The US Food and Drug Administration on Wednesday issued the long-awaited authorization for Novavax’s COVID-19 vaccine. It is the fourth COVID-19 vaccine to receive authorization in the US, but it is the first to use a more traditional protein-subunit design.
For now, the two-dose vaccine is primarily targeted at the approximately 72 million Americans who have not yet received a single dose of a COVID-19 vaccine. The FDA’s emergency use authorization only allows its use as a primary series, not a booster for those already vaccinated. Although Novavax is expected to receive booster authorization later, the company and the FDA expect the vaccine’s conventional formulation now to tempt vaccination holdouts, especially as BA.5 is widespread in the country.
Some regard the vaccine’s protein-subunit design as a more tried-and-true design relative to the new mRNA-based platform used in major COVID-19 vaccines made by Pfizer-BioNtech and Moderna. While mRNA-based vaccines made their public debut during the pandemic, protein-subunit-based vaccines were already in use against a variety of diseases, including hepatitis B, flu, pertussis (whooping cough) and meningococcal infection.
To fight COVID-19, the Novavax vaccine directly delivers the SARS-CoV-2 spike protein, which is manufactured largely in insect cells. The vaccine also contains an adjuvant, which is an additive that enhances the immune response. In this case, adjuvants include an extract of saponins from the Chilean soap tree previously used in FDA-approved vaccines.
long awaited option
At a meeting of FDA advisors last month, the agency’s top vaccine regulator Peter Marks expressed the need for more vaccine options in the US. “We have a problem with getting a vaccine that is very serious in the United States, and everything we can do to get people to be able to accept these potentially life-saving medical products is something that we think we can do. are forced to,” Marx said. As such, many experts were eager to see the Novavax vaccine authorized. However, the vaccine, which has been in development for two years, was significantly delayed due to a string of manufacturing failures that have recently been cleared up.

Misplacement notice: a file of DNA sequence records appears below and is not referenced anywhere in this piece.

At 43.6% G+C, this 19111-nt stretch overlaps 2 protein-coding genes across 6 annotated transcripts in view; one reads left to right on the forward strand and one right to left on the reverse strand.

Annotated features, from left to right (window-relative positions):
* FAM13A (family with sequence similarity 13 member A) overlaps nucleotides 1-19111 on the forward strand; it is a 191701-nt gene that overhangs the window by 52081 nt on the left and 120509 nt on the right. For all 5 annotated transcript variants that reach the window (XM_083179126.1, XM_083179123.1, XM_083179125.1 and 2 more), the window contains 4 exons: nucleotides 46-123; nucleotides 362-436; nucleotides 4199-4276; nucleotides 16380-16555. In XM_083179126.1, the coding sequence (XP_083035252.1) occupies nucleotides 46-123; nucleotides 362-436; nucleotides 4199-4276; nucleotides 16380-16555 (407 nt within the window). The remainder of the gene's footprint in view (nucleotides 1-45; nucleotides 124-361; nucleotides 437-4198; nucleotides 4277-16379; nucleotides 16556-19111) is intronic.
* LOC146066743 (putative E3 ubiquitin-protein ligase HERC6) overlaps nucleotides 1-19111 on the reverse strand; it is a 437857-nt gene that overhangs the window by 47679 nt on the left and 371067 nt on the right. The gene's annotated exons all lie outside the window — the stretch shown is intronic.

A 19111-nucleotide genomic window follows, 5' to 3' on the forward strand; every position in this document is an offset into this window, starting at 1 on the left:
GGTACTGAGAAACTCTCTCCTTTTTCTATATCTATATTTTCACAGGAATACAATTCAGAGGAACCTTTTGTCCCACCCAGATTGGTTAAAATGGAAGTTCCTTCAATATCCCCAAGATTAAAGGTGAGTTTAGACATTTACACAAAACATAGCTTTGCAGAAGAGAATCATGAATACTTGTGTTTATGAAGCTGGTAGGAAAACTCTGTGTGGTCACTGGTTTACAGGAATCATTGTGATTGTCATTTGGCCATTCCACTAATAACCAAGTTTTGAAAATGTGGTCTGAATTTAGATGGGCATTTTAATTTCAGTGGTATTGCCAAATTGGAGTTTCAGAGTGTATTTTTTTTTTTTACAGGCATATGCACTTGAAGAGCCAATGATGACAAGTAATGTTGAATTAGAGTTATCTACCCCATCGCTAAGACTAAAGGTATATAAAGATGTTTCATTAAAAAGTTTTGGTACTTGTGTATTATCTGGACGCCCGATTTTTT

Still, at the June meeting, FDA advisers voted almost unanimously in favor of the FDA authorizing the vaccine. In a large trial of more than 25,000, the vaccine appeared to be 90.4 percent effective against COVID-19, although the testing was done before the Delta and Omicron variants emerged. The vaccine also appears generally safe, although it does come with an increased risk of myocarditis and pericarditis (inflammation of the heart and surrounding tissue). Ultimately, 21 of 22 FDA advisors voted in favor of the authorization, while one expert did not participate, citing a lack of version-specific efficacy data.
“Today’s authorization provides adults in the United States who have not yet received a COVID-19 vaccine another option that meets the FDA’s strict standards for safety, effectiveness, and manufacturing quality necessary to support emergency use authorization. meets the standards. COVID-19 vaccines remain the best preventive measure against the serious disease caused by COVID-19,” FDA Commissioner Robert Calif said in a statement Wednesday. I encourage anyone who is eligible, but has not yet received a COVID-19 vaccine, to consider doing so.”
Authorities as federal officials are renewing efforts to raise land vaccination rates, which have largely stagnated. Last week, Novavax announced that the US government had signed an agreement to buy 3.2 million doses. But, before the Novavax shots can start going up in arms, the Centers for Disease Control and Prevention will need to sign off. CDC advisers are expected to convene next week to discuss the vaccine.